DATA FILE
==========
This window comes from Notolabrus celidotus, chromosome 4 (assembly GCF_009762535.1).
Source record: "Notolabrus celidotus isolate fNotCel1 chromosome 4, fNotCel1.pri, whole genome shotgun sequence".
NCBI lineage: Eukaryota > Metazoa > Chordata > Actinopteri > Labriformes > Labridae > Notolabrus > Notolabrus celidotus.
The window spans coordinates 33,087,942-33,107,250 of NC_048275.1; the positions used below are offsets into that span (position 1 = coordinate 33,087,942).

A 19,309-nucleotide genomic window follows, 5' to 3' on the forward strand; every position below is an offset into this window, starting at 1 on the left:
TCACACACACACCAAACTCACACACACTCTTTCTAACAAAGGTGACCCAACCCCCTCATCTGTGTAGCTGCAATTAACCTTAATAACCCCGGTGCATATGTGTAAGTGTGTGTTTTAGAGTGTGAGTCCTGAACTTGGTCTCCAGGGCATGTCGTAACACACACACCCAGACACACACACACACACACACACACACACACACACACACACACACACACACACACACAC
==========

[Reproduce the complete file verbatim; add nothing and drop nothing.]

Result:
This window comes from Notolabrus celidotus, chromosome 4 (assembly GCF_009762535.1).
Source record: "Notolabrus celidotus isolate fNotCel1 chromosome 4, fNotCel1.pri, whole genome shotgun sequence".
NCBI lineage: Eukaryota > Metazoa > Chordata > Actinopteri > Labriformes > Labridae > Notolabrus > Notolabrus celidotus.
The window spans coordinates 33,087,942-33,107,250 of NC_048275.1; the positions used below are offsets into that span (position 1 = coordinate 33,087,942).

A 19,309-nucleotide genomic window follows, 5' to 3' on the forward strand; every position below is an offset into this window, starting at 1 on the left:
TCACACACACACCAAACTCACACACACTCTTTCTAACAAAGGTGACCCAACCCCCTCATCTGTGTAGCTGCAATTAACCTTAATAACCCCGGTGCATATGTGTAAGTGTGTGTTTTAGAGTGTGAGTCCTGAACTTGGTCTCCAGGGCATGTCGTAACACACACACCCAGACACACACACACACACACACACACACACACACACACACACACACACACACACACACAC